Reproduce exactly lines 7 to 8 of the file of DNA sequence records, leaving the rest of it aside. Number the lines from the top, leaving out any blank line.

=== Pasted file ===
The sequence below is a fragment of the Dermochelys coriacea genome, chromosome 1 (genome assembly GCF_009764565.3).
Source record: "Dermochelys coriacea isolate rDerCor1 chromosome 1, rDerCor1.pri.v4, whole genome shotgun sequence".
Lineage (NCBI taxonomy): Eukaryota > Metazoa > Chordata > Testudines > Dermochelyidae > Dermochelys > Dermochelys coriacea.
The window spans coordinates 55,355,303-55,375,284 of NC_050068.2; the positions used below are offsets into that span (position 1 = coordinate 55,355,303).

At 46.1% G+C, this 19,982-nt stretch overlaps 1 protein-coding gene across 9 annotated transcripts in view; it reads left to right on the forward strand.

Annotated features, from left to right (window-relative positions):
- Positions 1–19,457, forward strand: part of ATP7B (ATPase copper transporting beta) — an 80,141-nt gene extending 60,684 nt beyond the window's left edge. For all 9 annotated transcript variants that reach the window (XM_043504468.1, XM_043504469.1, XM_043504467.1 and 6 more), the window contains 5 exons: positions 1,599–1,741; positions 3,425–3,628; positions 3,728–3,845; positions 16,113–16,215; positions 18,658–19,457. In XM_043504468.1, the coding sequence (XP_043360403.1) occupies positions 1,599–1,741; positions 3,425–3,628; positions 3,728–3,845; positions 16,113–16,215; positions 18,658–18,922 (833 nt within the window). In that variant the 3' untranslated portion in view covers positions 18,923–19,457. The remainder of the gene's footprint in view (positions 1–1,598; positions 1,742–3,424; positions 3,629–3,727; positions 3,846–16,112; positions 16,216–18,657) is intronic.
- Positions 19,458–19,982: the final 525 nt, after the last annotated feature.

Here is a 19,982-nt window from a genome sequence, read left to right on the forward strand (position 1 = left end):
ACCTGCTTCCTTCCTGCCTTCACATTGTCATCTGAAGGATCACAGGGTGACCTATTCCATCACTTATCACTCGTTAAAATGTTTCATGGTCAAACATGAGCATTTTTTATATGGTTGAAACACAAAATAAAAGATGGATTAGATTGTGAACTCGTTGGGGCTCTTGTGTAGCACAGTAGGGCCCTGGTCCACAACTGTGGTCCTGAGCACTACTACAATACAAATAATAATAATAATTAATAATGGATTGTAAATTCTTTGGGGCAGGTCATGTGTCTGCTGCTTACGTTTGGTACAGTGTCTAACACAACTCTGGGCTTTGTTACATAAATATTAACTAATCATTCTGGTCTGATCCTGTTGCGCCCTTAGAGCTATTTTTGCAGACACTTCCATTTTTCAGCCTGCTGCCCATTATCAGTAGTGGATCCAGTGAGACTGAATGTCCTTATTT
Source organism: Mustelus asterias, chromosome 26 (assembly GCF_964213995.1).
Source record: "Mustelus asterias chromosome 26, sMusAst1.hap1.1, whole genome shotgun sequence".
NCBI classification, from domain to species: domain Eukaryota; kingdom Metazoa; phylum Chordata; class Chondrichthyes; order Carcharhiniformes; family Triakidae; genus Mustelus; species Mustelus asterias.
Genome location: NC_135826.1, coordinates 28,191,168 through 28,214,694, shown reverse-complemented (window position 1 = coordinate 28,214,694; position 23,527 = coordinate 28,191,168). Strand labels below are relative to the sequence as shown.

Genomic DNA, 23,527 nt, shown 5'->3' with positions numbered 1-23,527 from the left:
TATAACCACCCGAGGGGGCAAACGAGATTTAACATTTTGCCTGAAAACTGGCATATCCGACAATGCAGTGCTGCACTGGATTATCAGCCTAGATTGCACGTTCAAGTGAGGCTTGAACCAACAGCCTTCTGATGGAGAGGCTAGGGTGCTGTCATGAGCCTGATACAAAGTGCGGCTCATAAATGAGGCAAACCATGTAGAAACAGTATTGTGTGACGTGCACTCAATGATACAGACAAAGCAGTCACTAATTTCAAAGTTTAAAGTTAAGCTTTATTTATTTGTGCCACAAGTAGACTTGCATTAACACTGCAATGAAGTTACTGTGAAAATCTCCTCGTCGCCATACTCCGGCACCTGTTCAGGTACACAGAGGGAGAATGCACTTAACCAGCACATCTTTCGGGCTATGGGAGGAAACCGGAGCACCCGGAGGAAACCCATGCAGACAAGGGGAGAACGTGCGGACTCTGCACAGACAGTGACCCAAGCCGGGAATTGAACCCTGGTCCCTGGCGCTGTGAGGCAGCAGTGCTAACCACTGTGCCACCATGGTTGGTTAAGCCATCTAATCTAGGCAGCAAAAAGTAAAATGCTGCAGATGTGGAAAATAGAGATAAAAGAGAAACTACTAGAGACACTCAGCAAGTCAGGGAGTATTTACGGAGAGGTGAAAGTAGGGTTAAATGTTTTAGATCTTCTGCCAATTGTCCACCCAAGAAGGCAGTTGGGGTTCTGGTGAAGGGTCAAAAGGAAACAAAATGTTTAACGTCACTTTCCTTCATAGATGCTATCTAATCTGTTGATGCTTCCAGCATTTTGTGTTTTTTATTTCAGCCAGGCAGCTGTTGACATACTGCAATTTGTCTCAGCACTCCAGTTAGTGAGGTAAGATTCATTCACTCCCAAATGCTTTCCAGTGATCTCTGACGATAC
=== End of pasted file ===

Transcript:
- Positions 1–19,457, forward strand: part of ATP7B (ATPase copper transporting beta) — an 80,141-nt gene extending 60,684 nt beyond the window's left edge. For all 9 annotated transcript variants that reach the window (XM_043504468.1, XM_043504469.1, XM_043504467.1 and 6 more), the window contains 5 exons: positions 1,599–1,741; positions 3,425–3,628; positions 3,728–3,845; positions 16,113–16,215; positions 18,658–19,457. In XM_043504468.1, the coding sequence (XP_043360403.1) occupies positions 1,599–1,741; positions 3,425–3,628; positions 3,728–3,845; positions 16,113–16,215; positions 18,658–18,922 (833 nt within the window). In that variant the 3' untranslated portion in view covers positions 18,923–19,457. The remainder of the gene's footprint in view (positions 1–1,598; positions 1,742–3,424; positions 3,629–3,727; positions 3,846–16,112; positions 16,216–18,657) is intronic.
- Positions 19,458–19,982: the final 525 nt, after the last annotated feature.